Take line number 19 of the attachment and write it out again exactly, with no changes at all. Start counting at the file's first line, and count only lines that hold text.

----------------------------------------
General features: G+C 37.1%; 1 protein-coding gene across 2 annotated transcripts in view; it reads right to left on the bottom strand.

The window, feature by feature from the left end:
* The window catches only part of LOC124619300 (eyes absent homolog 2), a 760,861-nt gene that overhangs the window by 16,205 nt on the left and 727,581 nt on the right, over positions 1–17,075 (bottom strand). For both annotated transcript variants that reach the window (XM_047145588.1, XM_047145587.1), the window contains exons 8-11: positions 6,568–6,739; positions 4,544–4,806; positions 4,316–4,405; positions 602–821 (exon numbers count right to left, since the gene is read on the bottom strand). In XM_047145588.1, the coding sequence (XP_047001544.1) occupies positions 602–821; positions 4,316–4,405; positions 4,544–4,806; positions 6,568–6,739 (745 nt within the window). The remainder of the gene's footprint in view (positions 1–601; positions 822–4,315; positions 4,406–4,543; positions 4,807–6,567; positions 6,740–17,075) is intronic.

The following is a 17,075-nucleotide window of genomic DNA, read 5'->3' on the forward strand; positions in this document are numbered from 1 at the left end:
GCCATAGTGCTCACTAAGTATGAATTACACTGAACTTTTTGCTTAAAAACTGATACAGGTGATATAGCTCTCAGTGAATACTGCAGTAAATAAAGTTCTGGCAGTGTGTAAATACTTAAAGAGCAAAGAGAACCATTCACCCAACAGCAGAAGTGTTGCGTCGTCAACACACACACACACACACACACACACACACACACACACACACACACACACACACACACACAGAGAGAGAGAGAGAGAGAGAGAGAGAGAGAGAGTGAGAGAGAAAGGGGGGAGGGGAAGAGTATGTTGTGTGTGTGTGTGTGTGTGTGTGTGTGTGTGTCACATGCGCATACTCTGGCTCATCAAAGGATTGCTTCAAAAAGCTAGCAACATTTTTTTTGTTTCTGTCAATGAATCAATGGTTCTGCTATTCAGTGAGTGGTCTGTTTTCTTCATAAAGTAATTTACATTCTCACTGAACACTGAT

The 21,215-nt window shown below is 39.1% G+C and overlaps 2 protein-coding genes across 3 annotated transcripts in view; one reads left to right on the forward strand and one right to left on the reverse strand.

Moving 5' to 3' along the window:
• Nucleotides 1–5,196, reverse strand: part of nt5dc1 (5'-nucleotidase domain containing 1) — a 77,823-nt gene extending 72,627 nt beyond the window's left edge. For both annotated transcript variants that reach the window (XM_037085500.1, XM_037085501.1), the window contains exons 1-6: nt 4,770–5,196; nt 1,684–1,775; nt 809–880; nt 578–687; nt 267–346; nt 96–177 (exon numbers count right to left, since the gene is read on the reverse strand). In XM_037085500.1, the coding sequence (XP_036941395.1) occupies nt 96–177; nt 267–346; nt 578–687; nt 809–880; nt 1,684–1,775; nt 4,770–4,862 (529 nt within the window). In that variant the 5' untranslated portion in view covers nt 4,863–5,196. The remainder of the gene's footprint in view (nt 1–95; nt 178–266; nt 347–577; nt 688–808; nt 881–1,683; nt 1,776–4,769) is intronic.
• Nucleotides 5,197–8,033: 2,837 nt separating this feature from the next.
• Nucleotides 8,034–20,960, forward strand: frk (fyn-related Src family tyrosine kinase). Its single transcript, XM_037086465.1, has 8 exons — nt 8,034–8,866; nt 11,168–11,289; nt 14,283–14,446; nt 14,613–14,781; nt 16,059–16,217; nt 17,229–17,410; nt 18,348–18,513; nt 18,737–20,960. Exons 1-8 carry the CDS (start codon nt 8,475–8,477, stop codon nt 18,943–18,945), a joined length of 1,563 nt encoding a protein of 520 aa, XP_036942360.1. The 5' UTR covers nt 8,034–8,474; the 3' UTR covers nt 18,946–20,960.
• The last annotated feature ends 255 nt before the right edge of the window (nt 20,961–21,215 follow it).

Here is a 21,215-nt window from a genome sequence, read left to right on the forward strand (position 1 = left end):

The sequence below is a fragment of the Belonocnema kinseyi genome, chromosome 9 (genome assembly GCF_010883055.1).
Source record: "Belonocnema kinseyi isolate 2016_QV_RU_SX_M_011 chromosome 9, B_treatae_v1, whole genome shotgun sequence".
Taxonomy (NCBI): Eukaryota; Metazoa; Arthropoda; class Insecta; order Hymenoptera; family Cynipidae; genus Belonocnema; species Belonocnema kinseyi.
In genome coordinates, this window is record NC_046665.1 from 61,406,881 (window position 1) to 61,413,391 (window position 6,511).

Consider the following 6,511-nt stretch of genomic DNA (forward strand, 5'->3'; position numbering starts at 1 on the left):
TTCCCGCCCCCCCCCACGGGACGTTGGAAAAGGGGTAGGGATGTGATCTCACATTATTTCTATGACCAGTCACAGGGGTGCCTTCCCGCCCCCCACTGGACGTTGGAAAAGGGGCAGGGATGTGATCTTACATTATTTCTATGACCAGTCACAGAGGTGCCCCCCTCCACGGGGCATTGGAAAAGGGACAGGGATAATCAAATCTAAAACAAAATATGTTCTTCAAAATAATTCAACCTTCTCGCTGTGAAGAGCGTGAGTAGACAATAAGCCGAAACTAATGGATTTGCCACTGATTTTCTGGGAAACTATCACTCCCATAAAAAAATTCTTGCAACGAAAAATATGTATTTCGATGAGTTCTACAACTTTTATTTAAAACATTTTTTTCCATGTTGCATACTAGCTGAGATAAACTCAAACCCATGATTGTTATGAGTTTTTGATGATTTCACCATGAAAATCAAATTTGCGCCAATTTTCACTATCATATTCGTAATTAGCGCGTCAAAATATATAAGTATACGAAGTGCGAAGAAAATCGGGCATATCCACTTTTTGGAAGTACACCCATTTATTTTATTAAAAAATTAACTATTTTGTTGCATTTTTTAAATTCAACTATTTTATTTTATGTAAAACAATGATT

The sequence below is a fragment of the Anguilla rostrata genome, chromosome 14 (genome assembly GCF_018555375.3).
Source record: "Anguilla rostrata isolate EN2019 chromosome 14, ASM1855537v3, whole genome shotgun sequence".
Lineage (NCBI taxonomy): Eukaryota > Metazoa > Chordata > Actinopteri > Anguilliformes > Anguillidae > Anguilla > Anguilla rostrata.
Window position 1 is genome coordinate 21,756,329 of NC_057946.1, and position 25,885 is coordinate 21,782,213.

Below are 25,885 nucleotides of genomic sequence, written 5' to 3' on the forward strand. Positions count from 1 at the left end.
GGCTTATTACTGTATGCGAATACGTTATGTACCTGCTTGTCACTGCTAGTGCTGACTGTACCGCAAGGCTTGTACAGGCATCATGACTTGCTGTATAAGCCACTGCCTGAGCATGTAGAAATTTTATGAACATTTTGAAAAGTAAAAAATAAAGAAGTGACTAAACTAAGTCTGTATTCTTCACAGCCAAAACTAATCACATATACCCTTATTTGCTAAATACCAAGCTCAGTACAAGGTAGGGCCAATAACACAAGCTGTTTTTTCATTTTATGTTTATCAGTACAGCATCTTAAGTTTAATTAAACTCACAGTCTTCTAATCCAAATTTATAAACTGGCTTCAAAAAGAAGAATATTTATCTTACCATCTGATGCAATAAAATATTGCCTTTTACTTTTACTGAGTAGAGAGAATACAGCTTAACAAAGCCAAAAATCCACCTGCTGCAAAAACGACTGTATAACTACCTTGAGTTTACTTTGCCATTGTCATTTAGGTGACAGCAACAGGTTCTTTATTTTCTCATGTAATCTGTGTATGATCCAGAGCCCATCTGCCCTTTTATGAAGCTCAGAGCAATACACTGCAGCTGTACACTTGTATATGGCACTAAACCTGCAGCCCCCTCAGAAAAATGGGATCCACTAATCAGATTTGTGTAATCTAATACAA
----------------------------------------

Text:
The sequence below is a fragment of the Anguilla rostrata genome, chromosome 14 (genome assembly GCF_018555375.3).